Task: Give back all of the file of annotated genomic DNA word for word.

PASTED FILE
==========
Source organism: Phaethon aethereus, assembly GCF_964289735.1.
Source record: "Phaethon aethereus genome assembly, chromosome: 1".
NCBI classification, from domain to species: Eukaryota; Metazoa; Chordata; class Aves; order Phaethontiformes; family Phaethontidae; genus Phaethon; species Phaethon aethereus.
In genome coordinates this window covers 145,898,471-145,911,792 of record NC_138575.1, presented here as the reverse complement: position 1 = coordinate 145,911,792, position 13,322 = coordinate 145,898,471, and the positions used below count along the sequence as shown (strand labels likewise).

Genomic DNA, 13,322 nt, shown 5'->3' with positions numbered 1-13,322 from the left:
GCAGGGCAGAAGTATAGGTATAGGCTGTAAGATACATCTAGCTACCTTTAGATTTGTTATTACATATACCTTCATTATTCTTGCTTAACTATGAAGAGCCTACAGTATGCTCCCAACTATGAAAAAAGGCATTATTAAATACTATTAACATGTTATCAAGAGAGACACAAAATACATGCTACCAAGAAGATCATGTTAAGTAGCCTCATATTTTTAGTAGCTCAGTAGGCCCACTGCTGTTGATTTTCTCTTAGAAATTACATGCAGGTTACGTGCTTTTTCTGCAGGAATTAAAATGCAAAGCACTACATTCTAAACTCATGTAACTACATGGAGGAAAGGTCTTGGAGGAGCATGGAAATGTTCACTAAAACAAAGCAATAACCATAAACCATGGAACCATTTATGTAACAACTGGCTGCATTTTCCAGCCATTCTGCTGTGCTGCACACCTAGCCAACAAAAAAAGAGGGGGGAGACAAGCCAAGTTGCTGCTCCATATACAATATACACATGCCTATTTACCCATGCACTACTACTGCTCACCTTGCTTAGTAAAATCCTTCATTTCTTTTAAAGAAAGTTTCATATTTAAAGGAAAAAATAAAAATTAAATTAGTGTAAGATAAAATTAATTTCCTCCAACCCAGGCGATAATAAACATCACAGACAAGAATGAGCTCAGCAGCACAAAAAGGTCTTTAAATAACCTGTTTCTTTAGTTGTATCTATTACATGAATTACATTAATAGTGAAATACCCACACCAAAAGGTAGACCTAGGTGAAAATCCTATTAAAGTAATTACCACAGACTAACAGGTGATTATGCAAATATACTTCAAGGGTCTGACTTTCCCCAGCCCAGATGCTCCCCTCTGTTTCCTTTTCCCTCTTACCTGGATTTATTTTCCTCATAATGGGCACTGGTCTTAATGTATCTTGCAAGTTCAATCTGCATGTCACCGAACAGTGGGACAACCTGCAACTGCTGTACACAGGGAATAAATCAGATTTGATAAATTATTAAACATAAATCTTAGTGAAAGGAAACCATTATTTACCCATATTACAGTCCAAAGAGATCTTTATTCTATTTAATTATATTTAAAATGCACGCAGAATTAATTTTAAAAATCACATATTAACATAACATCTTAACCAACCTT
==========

Source organism: Phaethon aethereus, assembly GCF_964289735.1.
Source record: "Phaethon aethereus genome assembly, chromosome: 1".
NCBI classification, from domain to species: Eukaryota; Metazoa; Chordata; class Aves; order Phaethontiformes; family Phaethontidae; genus Phaethon; species Phaethon aethereus.
In genome coordinates this window covers 145,898,471-145,911,792 of record NC_138575.1, presented here as the reverse complement: position 1 = coordinate 145,911,792, position 13,322 = coordinate 145,898,471, and the positions used below count along the sequence as shown (strand labels likewise).

Genomic DNA, 13,322 nt, shown 5'->3' with positions numbered 1-13,322 from the left:
GCAGGGCAGAAGTATAGGTATAGGCTGTAAGATACATCTAGCTACCTTTAGATTTGTTATTACATATACCTTCATTATTCTTGCTTAACTATGAAGAGCCTACAGTATGCTCCCAACTATGAAAAAAGGCATTATTAAATACTATTAACATGTTATCAAGAGAGACACAAAATACATGCTACCAAGAAGATCATGTTAAGTAGCCTCATATTTTTAGTAGCTCAGTAGGCCCACTGCTGTTGATTTTCTCTTAGAAATTACATGCAGGTTACGTGCTTTTTCTGCAGGAATTAAAATGCAAAGCACTACATTCTAAACTCATGTAACTACATGGAGGAAAGGTCTTGGAGGAGCATGGAAATGTTCACTAAAACAAAGCAATAACCATAAACCATGGAACCATTTATGTAACAACTGGCTGCATTTTCCAGCCATTCTGCTGTGCTGCACACCTAGCCAACAAAAAAAGAGGGGGGAGACAAGCCAAGTTGCTGCTCCATATACAATATACACATGCCTATTTACCCATGCACTACTACTGCTCACCTTGCTTAGTAAAATCCTTCATTTCTTTTAAAGAAAGTTTCATATTTAAAGGAAAAAATAAAAATTAAATTAGTGTAAGATAAAATTAATTTCCTCCAACCCAGGCGATAATAAACATCACAGACAAGAATGAGCTCAGCAGCACAAAAAGGTCTTTAAATAACCTGTTTCTTTAGTTGTATCTATTACATGAATTACATTAATAGTGAAATACCCACACCAAAAGGTAGACCTAGGTGAAAATCCTATTAAAGTAATTACCACAGACTAACAGGTGATTATGCAAATATACTTCAAGGGTCTGACTTTCCCCAGCCCAGATGCTCCCCTCTGTTTCCTTTTCCCTCTTACCTGGATTTATTTTCCTCATAATGGGCACTGGTCTTAATGTATCTTGCAAGTTCAATCTGCATGTCACCGAACAGTGGGACAACCTGCAACTGCTGTACACAGGGAATAAATCAGATTTGATAAATTATTAAACATAAATCTTAGTGAAAGGAAACCATTATTTACCCATATTACAGTCCAAAGAGATCTTTATTCTATTTAATTATATTTAAAATGCACGCAGAATTAATTTTAAAAATCACATATTAACATAACATCTTAACCAACCTT